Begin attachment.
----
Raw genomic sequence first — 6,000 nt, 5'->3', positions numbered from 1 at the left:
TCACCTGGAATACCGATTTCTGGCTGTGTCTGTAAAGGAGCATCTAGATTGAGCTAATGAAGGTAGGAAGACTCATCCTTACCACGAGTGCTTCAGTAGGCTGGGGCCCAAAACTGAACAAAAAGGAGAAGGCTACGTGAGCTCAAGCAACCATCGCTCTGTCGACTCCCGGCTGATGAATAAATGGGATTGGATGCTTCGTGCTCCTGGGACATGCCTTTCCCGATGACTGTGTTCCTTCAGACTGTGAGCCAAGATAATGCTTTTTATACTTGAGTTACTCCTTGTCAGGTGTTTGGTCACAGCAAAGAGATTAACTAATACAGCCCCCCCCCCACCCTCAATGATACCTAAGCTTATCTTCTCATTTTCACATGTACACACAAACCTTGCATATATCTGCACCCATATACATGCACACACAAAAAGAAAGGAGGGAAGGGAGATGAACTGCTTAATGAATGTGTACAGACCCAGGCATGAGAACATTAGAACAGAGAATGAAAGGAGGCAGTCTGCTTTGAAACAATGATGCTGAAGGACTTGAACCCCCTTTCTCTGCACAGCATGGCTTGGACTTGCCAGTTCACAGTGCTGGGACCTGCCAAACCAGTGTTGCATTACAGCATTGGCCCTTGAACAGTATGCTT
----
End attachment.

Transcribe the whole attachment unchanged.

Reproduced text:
Raw genomic sequence first — 6,000 nt, 5'->3', positions numbered from 1 at the left:
TCACCTGGAATACCGATTTCTGGCTGTGTCTGTAAAGGAGCATCTAGATTGAGCTAATGAAGGTAGGAAGACTCATCCTTACCACGAGTGCTTCAGTAGGCTGGGGCCCAAAACTGAACAAAAAGGAGAAGGCTACGTGAGCTCAAGCAACCATCGCTCTGTCGACTCCCGGCTGATGAATAAATGGGATTGGATGCTTCGTGCTCCTGGGACATGCCTTTCCCGATGACTGTGTTCCTTCAGACTGTGAGCCAAGATAATGCTTTTTATACTTGAGTTACTCCTTGTCAGGTGTTTGGTCACAGCAAAGAGATTAACTAATACAGCCCCCCCCCCACCCTCAATGATACCTAAGCTTATCTTCTCATTTTCACATGTACACACAAACCTTGCATATATCTGCACCCATATACATGCACACACAAAAAGAAAGGAGGGAAGGGAGATGAACTGCTTAATGAATGTGTACAGACCCAGGCATGAGAACATTAGAACAGAGAATGAAAGGAGGCAGTCTGCTTTGAAACAATGATGCTGAAGGACTTGAACCCCCTTTCTCTGCACAGCATGGCTTGGACTTGCCAGTTCACAGTGCTGGGACCTGCCAAACCAGTGTTGCATTACAGCATTGGCCCTTGAACAGTATGCTT